2-iodoxybenzoic acid ditriflate can oxidise stubborn hydrocarbons and obstinate polyfluoroalcohols
Scientists have made 2-iodoxybenzoic acid ditriflate – the most powerful hypervalent iodine(v) oxidant to date. The new compound can directly oxidise polyfluorinated alcohols, substrates so resistant to oxidation that synthetic chemists use them as solvents with other hypervalent iodine reagents.
Iodine compounds regularly serve as sustainable alternatives to metals in organic synthesis. Hypervalent iodine reagents in particular have very useful oxidising properties but suffer from underuse in both academia and industry. Increasing the range of compounds that hypervalent iodine reagents can oxidise should help them emerge from obscurity. ‘Hypervalent iodine reagents will likely become even more popular with the increasing importance of green chemistry due to their low toxicity,’ says Berit Olofsson, an expert on hypervalent iodine from Stockholm University, Sweden, who was not involved in the research.
The oxidant prepared in this study is 2-iodoxybenzoic acid-ditriflate (IBX-triflate). ‘Any chemist who needs to oxidise a particularly resistant organic or inorganic compound should be interested in this new reagent,’ comments Viktor Zhdankin from the University of Minnesota, US, who contributed to the discovery. Preparing IBX-triflate involves treating 2-iodoxybenzoic acid with two molecules of trifluoromethanesulfonic acid in trifluoroacetic acid to form a thermally stable, crystalline precipitate. This precipitate is IBX-triflate. ‘It is surprisingly easy to make this compound considering how powerful of an oxidant it is,’ says Alexandr Shafir, who investigates hypervalent iodine in oxidative C–C bond formation at the Institute of Advanced Chemistry of Catalonia (IQAC-CSIC).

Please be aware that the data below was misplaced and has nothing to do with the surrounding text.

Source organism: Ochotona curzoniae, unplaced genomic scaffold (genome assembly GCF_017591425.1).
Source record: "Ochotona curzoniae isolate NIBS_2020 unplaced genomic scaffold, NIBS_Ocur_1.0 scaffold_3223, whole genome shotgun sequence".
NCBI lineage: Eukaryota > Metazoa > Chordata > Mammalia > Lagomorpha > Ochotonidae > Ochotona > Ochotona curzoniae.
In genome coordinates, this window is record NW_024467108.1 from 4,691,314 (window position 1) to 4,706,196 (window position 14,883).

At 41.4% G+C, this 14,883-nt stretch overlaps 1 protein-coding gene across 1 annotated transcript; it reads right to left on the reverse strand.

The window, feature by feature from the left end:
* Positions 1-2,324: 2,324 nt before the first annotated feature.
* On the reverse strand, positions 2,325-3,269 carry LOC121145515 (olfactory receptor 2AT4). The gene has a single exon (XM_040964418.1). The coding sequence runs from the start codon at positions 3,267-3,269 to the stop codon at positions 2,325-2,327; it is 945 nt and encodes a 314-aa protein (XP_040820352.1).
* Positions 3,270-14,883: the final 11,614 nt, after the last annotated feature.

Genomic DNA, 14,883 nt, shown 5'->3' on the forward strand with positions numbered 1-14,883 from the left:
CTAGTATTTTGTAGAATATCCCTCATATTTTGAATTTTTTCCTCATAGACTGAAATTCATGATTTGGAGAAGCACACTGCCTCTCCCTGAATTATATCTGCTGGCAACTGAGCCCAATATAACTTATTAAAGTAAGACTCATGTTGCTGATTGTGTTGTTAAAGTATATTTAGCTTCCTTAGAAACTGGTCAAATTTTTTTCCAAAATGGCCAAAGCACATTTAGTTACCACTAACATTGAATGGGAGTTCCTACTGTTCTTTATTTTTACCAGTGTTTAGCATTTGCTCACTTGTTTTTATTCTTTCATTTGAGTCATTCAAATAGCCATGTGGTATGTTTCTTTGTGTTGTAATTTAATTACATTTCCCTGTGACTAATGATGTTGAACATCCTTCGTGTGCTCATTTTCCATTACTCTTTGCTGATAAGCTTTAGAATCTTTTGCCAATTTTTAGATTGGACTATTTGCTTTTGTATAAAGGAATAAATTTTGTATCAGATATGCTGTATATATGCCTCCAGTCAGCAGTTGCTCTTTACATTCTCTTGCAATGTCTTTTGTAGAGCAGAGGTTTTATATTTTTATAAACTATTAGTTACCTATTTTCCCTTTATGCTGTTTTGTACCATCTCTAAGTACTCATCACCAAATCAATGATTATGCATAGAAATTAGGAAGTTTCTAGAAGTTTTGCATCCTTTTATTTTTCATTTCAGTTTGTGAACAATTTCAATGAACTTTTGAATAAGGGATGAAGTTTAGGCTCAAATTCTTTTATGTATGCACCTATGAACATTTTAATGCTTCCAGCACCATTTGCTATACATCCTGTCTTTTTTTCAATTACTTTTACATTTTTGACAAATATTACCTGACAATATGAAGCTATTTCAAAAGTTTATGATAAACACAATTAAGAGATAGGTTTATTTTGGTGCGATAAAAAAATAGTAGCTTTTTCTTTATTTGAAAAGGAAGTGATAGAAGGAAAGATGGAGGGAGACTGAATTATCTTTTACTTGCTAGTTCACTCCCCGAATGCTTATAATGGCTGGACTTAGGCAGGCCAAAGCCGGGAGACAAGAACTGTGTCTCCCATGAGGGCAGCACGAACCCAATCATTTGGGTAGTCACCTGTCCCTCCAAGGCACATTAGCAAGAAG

Previously, organic derivatives of pentavalent iodine have been the most powerful. However, these cannot oxidise polyfluorinated alcohols. ‘We have demonstrated that IBX-ditriflate readily oxidises numerous primary polyfluorinated alcohols to the corresponding perfluorinated aldehydes,’ explains Zhdankin. This is possible due to the presence of the non-nucleophilic triflate anion giving the IBX-ditriflate iodine atom a significant positive charge and dictates its extraordinary electrophilic and oxidising reactivity.
‘IBX-triflate readily oxidises almost any organic matter, which makes it difficult to handle. It oxidises even the most stable solvents,’ continues Zhdankin. ‘To make such a powerful oxidant comes at a price. If you want to work in solution, you need to have a solvent that withstands this species. This is what these researchers figured out,’ adds Shafir. ‘Right now I cannot imagine all of the applications that may come from this.’
This article is free to access until 3 August 2019
M S Yusubov et al, Chem. Commun., 2019, DOI: 10.1039/c9cc04203b